There are two ways of doing this.
The first is to use your personas, your understanding of the audience, and your own intuition to craft a message you think is going to resonate.
The other is to look at what’s worked really well elsewhere. But since you rarely have the data to see if another message made people take action, look at it from your own perspective.
What welcome messages in the past have made you take action?
Any time you join a community or group and then find yourself clicking a call to action and participating, capture the exact language and format used (use Evernote or similar tool). Copywriters often refer to this as a ‘swipe’ file.
This doesn’t just work for welcome messages, it works for any effective email, newsletter, digest, static copy, or aspect of any community. If it motivates you to take action, make a note of it.
Or, as a shortcut, feel free to help us out by sharing what welcome messages have worked on you (or for your community) in the past.
A client of mine sends a weekly status update.
It includes three things:
- What has been accomplished in the past week.
- The focus areas for the coming week.
- The lowlights of the week (what hasn’t gone well).
I like the format.
It keeps everyone focused on proactively developing a community instead of reactively responding to it.
If you’re leading a community and do something which reeks of favouritism, hypocrisy, or simply failing to live up to your community’s own standards, you’re going to find it very hard to regain the community’s respect.
Sure, the majority of members will continue visiting and participating as before. The majority of members don’t know who is in charge in the first place. But your top members, the ones who know the community best, they will notice.
Your top members will lose respect for you. Your top members will be less likely to participate, respond to questions, or help you in any way in the future.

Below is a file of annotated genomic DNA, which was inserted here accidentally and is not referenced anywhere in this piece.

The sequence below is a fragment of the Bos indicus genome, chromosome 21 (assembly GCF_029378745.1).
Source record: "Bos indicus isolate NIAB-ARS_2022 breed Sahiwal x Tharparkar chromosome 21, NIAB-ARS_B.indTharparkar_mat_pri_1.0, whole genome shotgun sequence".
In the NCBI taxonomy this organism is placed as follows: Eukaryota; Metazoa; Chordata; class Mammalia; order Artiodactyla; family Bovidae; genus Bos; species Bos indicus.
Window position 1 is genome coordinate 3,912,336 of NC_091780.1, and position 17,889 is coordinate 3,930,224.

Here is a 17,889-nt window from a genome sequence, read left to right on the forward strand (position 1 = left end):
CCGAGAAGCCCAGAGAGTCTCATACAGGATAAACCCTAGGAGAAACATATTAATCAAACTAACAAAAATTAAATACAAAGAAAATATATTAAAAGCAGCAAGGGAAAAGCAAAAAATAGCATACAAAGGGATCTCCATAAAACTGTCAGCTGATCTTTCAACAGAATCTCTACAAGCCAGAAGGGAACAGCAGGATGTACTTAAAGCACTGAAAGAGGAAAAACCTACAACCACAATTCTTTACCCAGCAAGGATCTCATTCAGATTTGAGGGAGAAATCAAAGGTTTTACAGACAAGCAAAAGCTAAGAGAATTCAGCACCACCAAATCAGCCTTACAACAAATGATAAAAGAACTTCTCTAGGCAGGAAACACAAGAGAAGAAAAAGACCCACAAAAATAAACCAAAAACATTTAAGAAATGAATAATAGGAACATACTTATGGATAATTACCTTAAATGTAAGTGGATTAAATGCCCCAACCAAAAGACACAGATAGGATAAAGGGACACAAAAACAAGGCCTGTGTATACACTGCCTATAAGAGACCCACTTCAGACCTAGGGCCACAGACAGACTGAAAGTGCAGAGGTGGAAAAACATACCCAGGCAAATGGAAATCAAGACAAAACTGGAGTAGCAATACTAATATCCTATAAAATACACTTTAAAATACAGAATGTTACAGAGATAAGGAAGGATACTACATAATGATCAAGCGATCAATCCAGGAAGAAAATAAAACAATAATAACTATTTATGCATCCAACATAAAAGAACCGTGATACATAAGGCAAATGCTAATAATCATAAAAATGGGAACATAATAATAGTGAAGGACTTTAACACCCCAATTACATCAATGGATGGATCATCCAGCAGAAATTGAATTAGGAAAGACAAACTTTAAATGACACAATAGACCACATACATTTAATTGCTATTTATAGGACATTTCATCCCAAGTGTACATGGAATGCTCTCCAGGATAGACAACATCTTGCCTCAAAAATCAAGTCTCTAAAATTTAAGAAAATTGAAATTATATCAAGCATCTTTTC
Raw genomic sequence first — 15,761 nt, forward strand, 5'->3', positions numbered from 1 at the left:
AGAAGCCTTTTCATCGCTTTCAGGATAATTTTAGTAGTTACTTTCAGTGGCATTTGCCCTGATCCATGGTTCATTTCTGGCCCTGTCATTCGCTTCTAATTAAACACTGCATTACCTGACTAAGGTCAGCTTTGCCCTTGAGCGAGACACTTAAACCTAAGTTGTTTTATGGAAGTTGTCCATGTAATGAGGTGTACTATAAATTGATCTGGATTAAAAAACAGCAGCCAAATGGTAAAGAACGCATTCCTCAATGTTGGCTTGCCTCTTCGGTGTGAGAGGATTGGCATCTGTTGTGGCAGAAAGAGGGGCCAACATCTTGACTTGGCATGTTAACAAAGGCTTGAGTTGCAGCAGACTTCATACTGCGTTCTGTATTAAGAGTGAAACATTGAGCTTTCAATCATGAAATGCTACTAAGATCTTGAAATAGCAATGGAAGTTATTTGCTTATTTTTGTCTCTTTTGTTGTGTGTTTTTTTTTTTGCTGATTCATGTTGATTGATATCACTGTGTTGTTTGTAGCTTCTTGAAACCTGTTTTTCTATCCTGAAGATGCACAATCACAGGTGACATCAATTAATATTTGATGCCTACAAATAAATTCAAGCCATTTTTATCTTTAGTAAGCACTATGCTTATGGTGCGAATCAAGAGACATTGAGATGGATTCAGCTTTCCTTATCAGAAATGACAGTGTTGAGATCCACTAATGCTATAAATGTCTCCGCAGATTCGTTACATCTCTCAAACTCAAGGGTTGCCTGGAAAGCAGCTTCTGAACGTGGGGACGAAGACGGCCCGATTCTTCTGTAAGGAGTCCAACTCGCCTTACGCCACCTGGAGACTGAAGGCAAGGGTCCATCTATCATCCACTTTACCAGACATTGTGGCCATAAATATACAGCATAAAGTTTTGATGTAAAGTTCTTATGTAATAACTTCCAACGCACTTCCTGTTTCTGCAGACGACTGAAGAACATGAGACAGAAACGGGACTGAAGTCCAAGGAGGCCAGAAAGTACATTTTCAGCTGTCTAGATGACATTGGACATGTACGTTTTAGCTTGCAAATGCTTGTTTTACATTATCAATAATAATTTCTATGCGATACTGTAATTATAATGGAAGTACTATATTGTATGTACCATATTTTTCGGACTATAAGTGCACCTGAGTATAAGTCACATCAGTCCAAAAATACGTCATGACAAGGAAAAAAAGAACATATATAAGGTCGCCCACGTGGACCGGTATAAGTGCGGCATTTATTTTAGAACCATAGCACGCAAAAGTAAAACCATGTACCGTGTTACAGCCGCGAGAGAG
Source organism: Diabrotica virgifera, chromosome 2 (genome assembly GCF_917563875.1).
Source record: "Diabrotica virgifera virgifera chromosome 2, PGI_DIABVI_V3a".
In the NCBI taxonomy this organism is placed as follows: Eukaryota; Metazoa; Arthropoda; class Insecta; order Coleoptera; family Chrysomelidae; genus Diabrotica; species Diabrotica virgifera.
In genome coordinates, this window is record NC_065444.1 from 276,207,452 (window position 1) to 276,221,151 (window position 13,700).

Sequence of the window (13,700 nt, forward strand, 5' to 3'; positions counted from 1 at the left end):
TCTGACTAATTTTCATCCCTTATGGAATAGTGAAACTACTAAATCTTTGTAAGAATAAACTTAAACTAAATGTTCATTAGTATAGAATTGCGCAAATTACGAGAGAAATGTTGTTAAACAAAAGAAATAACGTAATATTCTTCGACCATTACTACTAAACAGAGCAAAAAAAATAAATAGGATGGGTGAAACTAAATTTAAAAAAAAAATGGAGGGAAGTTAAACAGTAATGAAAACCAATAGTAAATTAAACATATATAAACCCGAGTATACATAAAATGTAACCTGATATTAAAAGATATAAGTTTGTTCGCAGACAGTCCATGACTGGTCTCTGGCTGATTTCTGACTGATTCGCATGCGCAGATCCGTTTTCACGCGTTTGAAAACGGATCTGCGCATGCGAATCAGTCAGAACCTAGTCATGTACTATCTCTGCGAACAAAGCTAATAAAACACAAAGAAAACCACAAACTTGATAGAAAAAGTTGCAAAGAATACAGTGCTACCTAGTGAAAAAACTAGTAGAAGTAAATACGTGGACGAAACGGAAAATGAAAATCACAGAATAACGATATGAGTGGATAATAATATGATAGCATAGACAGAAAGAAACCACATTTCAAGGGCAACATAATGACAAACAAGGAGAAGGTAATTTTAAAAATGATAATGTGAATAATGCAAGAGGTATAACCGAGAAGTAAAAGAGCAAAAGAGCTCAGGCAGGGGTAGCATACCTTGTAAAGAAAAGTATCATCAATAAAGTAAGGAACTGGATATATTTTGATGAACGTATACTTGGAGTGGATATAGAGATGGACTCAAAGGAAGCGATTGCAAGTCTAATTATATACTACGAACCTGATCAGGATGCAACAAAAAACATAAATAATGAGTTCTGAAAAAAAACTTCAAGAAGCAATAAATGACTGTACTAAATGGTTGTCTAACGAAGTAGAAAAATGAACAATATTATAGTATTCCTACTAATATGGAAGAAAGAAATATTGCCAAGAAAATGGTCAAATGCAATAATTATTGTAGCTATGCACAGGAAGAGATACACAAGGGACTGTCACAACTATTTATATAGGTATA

One acquaintance recently found herself in this position. But, as she kept telling me, there was a loophole in her community’s terms and conditions which let her take the actions she did. So ‘technically’ she did nothing wrong.
She had a simple choice. She can keep her pride, refuse to admit any wrongdoing, and lose her community’s respect. Or she can clearly state she was wrong, apologise, and work with her community to take the necessary steps to rectify the problem.
If you’re truly committed to your community, you will do what’s best for your community in these situations – especially if you don’t think you’ve done anything wrong.
That’s something you can be proud of.
In my experience, organisations grossly underestimate how much time they will need to spend working with their vendor.
Even once the platform is live, you’re still going to need to set aside several hours each week for upgrades, customisations, and fixes of your platform. Some organisations need 10 to 15 hours per week.
If you have a small team, this becomes a problem. Time which needs to be spent developing the community is instead spent developing the platform.
Once you move to an enterprise platform, you either need to invest in a bigger community team too or bring in more colleagues to help manage the vendor start of the process.
People can drift away from a community for many reasons.
Often they lose interest in the topic or don’t have any information to request (or exchange).
An equally likely reason is a new place emerges which satisfies those same needs quicker, with less effort, or with better results than your community (as one paper shows).
This happens most to mature, established, communities who feel their sheer size or scale negates any threats. But, as history has shown, members are happy to walk away from their connections, badges, post counts, and track record when a new thing emerges.
One option is to develop the new thing. Continually survey and interview your members to unearth new needs and satisfy them. This is an ongoing part of your strategy.
Another is to scan the environment for ‘the new thing’ and react quickly to incorporate similar features within your community. This might even mean creating something outside of your current community platform to support members wherever they may be.